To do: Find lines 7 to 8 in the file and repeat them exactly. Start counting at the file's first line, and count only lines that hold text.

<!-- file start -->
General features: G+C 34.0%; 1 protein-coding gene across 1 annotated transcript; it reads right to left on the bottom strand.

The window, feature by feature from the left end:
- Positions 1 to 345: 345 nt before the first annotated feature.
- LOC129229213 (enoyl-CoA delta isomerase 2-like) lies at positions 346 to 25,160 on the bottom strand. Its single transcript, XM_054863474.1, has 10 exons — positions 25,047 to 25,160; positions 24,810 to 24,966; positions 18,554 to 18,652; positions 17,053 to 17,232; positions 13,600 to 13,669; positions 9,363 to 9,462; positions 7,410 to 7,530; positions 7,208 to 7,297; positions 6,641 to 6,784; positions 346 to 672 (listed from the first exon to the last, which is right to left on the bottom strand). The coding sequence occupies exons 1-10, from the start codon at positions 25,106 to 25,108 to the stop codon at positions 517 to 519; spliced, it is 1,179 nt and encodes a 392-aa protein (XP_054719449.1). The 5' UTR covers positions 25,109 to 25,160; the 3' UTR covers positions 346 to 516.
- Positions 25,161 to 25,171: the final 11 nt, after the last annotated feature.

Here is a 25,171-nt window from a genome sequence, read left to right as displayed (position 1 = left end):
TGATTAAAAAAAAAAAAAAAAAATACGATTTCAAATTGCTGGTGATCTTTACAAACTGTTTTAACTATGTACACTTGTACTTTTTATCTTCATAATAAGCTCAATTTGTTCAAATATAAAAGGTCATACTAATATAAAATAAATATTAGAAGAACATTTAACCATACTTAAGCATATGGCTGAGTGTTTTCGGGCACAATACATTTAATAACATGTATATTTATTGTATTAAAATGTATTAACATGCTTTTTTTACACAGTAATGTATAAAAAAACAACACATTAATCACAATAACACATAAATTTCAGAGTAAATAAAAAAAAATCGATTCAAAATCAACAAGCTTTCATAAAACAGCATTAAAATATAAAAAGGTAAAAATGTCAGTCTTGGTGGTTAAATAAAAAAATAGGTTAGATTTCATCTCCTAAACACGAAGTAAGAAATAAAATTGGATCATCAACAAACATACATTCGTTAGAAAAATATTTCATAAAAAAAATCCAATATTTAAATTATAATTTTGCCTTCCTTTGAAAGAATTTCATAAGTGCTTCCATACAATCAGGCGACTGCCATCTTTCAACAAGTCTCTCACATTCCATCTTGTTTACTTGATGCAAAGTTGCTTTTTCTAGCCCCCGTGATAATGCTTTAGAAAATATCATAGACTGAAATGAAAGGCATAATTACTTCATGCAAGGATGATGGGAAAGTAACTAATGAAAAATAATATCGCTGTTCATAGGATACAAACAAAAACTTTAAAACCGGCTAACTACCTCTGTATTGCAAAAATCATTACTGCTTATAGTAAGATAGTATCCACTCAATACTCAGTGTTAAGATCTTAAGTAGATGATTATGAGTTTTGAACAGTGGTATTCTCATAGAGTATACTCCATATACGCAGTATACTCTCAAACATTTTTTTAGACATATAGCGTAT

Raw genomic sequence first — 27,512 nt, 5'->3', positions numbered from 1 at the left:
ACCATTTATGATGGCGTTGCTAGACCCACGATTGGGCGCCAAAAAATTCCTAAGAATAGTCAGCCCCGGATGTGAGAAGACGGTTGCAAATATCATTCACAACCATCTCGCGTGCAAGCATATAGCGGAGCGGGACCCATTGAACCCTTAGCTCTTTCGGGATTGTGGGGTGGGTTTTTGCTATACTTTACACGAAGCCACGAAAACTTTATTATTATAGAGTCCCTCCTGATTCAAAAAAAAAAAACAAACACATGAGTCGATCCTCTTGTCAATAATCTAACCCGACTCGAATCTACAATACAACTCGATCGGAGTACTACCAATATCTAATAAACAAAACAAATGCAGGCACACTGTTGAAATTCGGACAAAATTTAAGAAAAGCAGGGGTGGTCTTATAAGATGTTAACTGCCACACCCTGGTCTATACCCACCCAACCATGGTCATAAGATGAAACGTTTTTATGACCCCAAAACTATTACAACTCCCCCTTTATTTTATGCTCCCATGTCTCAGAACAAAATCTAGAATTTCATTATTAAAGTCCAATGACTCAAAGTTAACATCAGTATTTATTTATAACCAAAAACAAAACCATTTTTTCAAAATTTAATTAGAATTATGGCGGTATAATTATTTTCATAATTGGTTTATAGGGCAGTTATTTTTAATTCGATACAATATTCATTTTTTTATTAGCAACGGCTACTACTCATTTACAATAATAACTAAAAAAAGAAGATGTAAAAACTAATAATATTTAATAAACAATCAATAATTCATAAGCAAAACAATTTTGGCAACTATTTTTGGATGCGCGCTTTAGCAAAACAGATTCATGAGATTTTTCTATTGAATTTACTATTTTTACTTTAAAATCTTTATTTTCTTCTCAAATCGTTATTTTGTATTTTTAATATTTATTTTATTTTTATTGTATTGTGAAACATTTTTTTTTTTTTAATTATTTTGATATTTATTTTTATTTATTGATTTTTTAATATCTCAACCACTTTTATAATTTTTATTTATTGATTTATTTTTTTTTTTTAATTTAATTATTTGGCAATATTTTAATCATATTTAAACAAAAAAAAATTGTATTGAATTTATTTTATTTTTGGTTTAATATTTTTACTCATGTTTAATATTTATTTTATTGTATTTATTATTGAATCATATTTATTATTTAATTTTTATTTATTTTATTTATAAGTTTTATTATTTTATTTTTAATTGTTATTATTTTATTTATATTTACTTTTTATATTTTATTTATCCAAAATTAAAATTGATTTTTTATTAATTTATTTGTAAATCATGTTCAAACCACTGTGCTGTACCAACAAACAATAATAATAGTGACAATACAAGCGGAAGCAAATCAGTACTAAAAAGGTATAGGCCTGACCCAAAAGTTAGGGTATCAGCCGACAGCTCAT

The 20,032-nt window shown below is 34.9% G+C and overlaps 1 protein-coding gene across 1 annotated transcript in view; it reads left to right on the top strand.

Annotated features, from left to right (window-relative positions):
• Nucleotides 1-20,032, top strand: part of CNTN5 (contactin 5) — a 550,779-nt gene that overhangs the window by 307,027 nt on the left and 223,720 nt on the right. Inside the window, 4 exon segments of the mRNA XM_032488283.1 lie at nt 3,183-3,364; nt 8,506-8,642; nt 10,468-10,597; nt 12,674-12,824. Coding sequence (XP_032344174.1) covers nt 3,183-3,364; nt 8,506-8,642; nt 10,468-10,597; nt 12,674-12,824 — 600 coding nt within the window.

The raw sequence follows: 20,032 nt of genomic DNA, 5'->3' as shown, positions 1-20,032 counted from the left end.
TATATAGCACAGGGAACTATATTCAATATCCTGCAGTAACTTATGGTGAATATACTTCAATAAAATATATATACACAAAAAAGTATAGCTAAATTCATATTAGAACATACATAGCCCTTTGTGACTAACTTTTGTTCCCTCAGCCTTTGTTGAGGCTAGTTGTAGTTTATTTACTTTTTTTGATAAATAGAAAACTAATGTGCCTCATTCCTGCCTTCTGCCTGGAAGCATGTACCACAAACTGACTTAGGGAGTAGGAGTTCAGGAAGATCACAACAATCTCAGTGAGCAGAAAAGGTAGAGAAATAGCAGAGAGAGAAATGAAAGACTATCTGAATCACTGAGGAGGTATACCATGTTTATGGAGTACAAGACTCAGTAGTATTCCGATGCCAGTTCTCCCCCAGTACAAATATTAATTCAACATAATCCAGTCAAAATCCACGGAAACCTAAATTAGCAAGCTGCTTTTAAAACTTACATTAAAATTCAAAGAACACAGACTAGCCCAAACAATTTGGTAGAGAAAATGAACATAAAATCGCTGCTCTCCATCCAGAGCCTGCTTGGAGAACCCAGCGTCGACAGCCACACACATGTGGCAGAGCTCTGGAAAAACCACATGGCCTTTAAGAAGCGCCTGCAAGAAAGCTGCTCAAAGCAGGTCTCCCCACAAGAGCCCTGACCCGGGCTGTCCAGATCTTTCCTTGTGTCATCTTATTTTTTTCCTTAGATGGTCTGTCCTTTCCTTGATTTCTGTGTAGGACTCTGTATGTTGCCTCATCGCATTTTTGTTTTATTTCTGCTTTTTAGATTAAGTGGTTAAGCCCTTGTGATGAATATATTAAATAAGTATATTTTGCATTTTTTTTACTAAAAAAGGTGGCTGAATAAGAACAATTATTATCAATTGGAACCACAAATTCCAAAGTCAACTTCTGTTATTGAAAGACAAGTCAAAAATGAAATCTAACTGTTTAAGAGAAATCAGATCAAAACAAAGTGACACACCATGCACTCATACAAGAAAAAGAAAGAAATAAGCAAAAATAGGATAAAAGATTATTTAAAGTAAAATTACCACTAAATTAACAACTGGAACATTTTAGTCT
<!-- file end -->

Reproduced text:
TGATTAAAAAAAAAAAAAAAAAATACGATTTCAAATTGCTGGTGATCTTTACAAACTGTTTTAACTATGTACACTTGTACTTTTTATCTTCATAATAAGCTCAATTTGTTCAAATATAAAAGGTCATACTAATATAAAATAAATATTAGAAGAACATTTAACCATACTTAAGCATATGGCTGAGTGTTTTCGGGCACAATACATTTAATAACATGTATATTTATTGTATTAAAATGTATTAACATGCTTTTTTTACACAGTAATGTATAAAAAAACAACACATTAATCACAATAACACATAAATTTCAGAGTAAATAAAAAAAAATCGATTCAAAATCAACAAGCTTTCATAAAACAGCATTAAAATATAAAAAGGTAAAAATGTCAGTCTTGGTGGTTAAATAAAAAAATAGGTTAGATTTCATCTCCTAAACACGAAGTAAGAAATAAAATTGGATCATCAACAAACATACATTCGTTAGAAAAATATTTCATAAAAAAAATCCAATATTTAAATTATAATTTTGCCTTCCTTTGAAAGAATTTCATAAGTGCTTCCATACAATCAGGCGACTGCCATCTTTCAACAAGTCTCTCACATTCCATCTTGTTTACTTGATGCAAAGTTGCTTTTTCTAGCCCCCGTGATAATGCTTTAGAAAATATCATAGACTGAAATGAAAGGCATAATTACTTCATGCAAGGATGATGGGAAAGTAACTAATGAAAAATAATATCGCTGTTCATAGGATACAAACAAAAACTTTAAAACCGGCTAACTACCTCTGTATTGCAAAAATCATTACTGCTTATAGTAAGATAGTATCCACTCAATACTCAGTGTTAAGATCTTAAGTAGATGATTATGAGTTTTGAACAGTGGTATTCTCATAGAGTATACTCCATATACGCAGTATACTCTCAAACATTTTTTTAGACATATAGCGTAT

Raw genomic sequence first — 27,512 nt, 5'->3', positions numbered from 1 at the left: